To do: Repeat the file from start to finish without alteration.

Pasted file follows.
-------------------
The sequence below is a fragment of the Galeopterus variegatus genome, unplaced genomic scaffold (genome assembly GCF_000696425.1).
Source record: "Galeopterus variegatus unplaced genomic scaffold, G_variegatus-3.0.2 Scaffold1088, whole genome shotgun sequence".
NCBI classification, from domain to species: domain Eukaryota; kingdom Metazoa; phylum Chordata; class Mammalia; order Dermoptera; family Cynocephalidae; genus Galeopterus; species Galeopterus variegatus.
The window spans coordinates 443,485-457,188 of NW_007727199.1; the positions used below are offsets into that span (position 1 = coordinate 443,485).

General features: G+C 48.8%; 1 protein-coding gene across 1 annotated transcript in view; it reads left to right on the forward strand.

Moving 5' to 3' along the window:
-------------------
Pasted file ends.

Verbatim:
The sequence below is a fragment of the Galeopterus variegatus genome, unplaced genomic scaffold (genome assembly GCF_000696425.1).
Source record: "Galeopterus variegatus unplaced genomic scaffold, G_variegatus-3.0.2 Scaffold1088, whole genome shotgun sequence".
NCBI classification, from domain to species: domain Eukaryota; kingdom Metazoa; phylum Chordata; class Mammalia; order Dermoptera; family Cynocephalidae; genus Galeopterus; species Galeopterus variegatus.
The window spans coordinates 443,485-457,188 of NW_007727199.1; the positions used below are offsets into that span (position 1 = coordinate 443,485).

General features: G+C 48.8%; 1 protein-coding gene across 1 annotated transcript in view; it reads left to right on the forward strand.

Moving 5' to 3' along the window: